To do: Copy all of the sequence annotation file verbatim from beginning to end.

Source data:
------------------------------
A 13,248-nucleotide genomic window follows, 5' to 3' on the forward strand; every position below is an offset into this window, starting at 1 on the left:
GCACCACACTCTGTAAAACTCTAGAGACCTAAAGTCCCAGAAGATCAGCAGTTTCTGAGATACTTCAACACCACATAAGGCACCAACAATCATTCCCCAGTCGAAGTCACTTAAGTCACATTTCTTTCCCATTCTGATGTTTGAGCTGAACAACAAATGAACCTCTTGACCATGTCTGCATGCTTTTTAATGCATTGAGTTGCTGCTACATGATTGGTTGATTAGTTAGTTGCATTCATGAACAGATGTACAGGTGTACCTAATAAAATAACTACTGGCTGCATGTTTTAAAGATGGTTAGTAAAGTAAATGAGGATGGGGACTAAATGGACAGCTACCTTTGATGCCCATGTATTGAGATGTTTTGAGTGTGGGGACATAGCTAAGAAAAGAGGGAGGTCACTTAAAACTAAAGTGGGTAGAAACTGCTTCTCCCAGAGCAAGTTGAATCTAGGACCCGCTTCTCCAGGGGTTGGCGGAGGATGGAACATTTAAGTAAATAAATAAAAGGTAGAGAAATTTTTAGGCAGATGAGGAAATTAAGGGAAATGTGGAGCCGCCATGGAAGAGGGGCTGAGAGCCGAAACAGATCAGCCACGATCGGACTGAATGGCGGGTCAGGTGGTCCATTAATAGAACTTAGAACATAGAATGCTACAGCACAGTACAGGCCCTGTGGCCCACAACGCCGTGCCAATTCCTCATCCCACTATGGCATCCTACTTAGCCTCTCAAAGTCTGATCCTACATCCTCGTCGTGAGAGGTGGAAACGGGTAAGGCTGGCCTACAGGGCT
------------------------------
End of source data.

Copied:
A 13,248-nucleotide genomic window follows, 5' to 3' on the forward strand; every position below is an offset into this window, starting at 1 on the left:
GCACCACACTCTGTAAAACTCTAGAGACCTAAAGTCCCAGAAGATCAGCAGTTTCTGAGATACTTCAACACCACATAAGGCACCAACAATCATTCCCCAGTCGAAGTCACTTAAGTCACATTTCTTTCCCATTCTGATGTTTGAGCTGAACAACAAATGAACCTCTTGACCATGTCTGCATGCTTTTTAATGCATTGAGTTGCTGCTACATGATTGGTTGATTAGTTAGTTGCATTCATGAACAGATGTACAGGTGTACCTAATAAAATAACTACTGGCTGCATGTTTTAAAGATGGTTAGTAAAGTAAATGAGGATGGGGACTAAATGGACAGCTACCTTTGATGCCCATGTATTGAGATGTTTTGAGTGTGGGGACATAGCTAAGAAAAGAGGGAGGTCACTTAAAACTAAAGTGGGTAGAAACTGCTTCTCCCAGAGCAAGTTGAATCTAGGACCCGCTTCTCCAGGGGTTGGCGGAGGATGGAACATTTAAGTAAATAAATAAAAGGTAGAGAAATTTTTAGGCAGATGAGGAAATTAAGGGAAATGTGGAGCCGCCATGGAAGAGGGGCTGAGAGCCGAAACAGATCAGCCACGATCGGACTGAATGGCGGGTCAGGTGGTCCATTAATAGAACTTAGAACATAGAATGCTACAGCACAGTACAGGCCCTGTGGCCCACAACGCCGTGCCAATTCCTCATCCCACTATGGCATCCTACTTAGCCTCTCAAAGTCTGATCCTACATCCTCGTCGTGAGAGGTGGAAACGGGTAAGGCTGGCCTACAGGGCT